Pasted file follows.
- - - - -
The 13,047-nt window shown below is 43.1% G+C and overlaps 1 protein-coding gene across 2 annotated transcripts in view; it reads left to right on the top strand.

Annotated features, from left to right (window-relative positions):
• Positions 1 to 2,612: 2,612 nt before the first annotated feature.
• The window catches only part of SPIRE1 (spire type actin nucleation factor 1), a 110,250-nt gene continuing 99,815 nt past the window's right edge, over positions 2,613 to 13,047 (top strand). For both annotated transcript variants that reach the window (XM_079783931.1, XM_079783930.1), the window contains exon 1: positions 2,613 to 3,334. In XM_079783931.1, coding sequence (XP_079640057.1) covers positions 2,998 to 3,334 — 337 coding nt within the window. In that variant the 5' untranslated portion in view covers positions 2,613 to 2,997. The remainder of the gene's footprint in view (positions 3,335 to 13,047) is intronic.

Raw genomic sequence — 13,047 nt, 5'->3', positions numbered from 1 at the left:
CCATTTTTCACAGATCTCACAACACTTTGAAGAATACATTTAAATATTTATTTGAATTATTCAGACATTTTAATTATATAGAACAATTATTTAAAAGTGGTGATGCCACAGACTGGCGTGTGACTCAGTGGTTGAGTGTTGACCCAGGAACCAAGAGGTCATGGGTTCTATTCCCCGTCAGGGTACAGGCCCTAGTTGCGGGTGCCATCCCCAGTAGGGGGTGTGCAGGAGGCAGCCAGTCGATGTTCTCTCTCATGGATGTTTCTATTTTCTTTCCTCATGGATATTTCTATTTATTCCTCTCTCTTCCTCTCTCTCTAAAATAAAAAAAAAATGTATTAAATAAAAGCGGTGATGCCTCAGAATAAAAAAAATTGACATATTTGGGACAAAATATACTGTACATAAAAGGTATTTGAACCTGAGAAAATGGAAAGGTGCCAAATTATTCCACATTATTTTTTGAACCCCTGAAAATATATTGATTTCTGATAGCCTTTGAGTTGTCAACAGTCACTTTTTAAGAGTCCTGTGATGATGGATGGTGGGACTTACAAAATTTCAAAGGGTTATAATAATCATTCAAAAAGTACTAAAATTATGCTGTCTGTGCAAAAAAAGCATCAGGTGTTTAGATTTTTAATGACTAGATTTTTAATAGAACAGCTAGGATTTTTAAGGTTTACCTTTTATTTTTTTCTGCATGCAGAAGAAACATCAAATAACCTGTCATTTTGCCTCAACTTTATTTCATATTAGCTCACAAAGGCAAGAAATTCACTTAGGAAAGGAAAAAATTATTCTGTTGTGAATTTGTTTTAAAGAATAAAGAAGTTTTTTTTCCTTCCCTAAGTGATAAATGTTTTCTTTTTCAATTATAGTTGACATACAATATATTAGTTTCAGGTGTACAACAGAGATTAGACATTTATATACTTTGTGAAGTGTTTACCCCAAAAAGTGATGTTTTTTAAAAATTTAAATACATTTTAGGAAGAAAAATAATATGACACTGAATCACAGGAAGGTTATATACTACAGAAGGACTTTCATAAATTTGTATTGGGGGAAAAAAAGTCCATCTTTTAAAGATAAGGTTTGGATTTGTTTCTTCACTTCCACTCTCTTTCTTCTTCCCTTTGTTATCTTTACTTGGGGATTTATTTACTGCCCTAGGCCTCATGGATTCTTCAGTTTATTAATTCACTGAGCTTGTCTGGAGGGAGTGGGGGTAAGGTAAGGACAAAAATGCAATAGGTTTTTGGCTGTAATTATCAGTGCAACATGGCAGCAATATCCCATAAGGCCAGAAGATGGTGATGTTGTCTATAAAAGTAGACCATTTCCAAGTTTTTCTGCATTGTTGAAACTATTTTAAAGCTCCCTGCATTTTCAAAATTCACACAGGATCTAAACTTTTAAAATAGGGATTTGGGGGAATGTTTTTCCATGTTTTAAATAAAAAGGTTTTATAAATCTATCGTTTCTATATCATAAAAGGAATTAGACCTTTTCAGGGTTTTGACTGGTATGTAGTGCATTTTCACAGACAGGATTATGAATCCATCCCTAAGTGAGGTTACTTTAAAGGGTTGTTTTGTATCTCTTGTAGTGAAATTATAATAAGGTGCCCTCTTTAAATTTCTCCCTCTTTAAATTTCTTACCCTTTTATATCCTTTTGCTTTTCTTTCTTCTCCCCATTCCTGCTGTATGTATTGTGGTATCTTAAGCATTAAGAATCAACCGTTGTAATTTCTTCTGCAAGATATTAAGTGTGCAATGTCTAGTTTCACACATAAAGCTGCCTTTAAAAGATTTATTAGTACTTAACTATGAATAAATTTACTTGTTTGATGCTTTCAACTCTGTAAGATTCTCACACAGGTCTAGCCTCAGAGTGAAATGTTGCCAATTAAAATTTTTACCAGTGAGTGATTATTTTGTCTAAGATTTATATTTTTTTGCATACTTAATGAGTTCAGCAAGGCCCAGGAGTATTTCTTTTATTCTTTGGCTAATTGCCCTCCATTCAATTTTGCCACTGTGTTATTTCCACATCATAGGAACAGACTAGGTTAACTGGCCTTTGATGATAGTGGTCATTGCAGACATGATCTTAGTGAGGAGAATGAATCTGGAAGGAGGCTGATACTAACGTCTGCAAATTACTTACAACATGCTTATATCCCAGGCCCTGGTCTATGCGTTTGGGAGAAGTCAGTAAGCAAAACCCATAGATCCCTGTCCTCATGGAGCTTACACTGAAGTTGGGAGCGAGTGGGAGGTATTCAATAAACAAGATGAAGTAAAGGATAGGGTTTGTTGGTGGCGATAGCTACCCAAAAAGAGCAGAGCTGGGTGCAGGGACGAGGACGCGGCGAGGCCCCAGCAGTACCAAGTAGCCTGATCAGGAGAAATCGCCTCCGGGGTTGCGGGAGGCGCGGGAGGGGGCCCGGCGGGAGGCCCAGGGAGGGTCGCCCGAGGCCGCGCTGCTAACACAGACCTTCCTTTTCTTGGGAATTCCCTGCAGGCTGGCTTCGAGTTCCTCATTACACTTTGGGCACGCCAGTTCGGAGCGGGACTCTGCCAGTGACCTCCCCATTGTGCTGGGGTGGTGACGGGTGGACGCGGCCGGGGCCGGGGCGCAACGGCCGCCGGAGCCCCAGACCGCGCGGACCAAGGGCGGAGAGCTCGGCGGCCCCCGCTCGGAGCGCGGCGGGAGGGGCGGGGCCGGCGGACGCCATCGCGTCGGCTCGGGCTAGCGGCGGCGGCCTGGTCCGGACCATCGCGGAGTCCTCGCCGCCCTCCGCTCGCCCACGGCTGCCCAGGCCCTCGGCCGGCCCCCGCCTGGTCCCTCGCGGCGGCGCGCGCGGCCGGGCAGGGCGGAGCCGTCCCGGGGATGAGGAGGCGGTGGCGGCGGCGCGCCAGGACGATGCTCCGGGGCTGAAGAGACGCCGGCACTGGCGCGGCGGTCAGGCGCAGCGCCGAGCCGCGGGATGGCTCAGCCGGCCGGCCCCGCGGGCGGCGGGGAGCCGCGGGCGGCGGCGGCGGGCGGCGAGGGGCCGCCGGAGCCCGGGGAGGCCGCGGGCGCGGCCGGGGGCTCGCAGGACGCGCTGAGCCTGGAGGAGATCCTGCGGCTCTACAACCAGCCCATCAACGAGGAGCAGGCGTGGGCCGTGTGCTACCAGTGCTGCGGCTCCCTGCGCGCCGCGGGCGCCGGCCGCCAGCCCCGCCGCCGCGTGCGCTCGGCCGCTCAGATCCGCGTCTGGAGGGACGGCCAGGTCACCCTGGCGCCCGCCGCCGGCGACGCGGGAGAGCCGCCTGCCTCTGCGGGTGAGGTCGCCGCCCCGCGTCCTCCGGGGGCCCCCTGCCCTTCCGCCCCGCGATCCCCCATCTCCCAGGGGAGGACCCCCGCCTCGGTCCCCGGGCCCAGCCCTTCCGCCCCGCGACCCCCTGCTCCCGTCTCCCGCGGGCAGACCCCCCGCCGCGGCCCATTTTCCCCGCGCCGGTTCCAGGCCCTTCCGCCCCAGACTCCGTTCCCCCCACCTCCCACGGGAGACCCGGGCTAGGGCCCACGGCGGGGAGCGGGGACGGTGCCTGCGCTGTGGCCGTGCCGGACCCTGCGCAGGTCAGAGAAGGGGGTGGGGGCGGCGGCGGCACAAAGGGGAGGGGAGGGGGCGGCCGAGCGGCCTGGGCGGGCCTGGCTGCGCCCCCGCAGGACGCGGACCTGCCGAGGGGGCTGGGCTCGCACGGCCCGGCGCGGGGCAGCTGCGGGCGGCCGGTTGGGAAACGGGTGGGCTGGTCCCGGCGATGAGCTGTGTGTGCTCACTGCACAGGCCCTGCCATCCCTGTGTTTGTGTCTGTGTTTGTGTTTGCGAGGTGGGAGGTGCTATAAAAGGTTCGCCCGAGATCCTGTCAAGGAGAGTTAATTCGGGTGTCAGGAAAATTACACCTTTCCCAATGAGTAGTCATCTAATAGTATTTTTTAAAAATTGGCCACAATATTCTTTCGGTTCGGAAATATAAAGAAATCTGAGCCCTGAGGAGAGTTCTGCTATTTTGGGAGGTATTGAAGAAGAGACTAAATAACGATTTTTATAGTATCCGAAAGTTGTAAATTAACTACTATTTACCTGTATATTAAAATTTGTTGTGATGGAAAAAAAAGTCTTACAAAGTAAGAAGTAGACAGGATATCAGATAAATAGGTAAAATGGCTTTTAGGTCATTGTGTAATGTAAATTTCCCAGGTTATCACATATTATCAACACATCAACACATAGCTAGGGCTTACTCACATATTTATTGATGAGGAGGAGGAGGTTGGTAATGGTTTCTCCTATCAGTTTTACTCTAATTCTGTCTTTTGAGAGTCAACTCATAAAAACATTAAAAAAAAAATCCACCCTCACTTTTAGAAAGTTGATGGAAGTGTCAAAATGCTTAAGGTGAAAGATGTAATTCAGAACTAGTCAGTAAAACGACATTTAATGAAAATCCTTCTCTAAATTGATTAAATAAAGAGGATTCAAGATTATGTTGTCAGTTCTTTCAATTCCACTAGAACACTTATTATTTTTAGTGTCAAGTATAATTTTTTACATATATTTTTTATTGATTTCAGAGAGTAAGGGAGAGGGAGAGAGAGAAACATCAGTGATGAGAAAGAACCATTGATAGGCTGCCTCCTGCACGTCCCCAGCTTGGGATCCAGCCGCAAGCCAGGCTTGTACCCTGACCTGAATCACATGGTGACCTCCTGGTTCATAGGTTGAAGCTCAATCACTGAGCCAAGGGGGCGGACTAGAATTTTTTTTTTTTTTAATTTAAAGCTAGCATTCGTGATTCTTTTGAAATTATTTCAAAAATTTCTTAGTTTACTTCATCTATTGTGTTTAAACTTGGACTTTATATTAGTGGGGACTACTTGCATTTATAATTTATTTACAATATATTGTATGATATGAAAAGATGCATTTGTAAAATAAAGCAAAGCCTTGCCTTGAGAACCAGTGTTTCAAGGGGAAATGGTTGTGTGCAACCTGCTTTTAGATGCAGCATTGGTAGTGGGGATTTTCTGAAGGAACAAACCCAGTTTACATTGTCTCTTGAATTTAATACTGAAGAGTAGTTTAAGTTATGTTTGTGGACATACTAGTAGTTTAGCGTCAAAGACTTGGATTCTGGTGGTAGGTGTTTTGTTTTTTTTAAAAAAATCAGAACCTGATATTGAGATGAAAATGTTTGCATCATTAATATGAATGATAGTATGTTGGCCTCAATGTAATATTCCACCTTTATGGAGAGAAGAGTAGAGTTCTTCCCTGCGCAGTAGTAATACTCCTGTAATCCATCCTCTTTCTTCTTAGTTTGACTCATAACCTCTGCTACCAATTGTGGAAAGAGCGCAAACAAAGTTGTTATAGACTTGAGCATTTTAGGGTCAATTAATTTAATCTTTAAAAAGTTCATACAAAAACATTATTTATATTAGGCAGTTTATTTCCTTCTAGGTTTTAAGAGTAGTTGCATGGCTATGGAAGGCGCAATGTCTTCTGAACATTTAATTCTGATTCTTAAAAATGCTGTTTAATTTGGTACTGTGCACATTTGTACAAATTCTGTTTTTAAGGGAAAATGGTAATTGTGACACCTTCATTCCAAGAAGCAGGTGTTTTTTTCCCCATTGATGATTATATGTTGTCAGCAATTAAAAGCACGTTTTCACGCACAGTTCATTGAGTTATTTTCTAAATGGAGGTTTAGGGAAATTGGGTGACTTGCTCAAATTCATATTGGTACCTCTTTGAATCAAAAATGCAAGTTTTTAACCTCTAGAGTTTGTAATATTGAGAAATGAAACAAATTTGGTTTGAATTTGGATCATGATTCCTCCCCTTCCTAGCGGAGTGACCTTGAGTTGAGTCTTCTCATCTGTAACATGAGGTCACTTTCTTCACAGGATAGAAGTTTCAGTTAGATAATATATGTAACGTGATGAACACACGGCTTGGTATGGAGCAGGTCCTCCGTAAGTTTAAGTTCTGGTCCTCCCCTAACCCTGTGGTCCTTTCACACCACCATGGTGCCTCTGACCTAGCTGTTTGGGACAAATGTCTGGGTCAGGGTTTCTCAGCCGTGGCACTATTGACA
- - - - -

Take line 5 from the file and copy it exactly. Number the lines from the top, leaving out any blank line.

Raw genomic sequence — 13,047 nt, 5'->3', positions numbered from 1 at the left: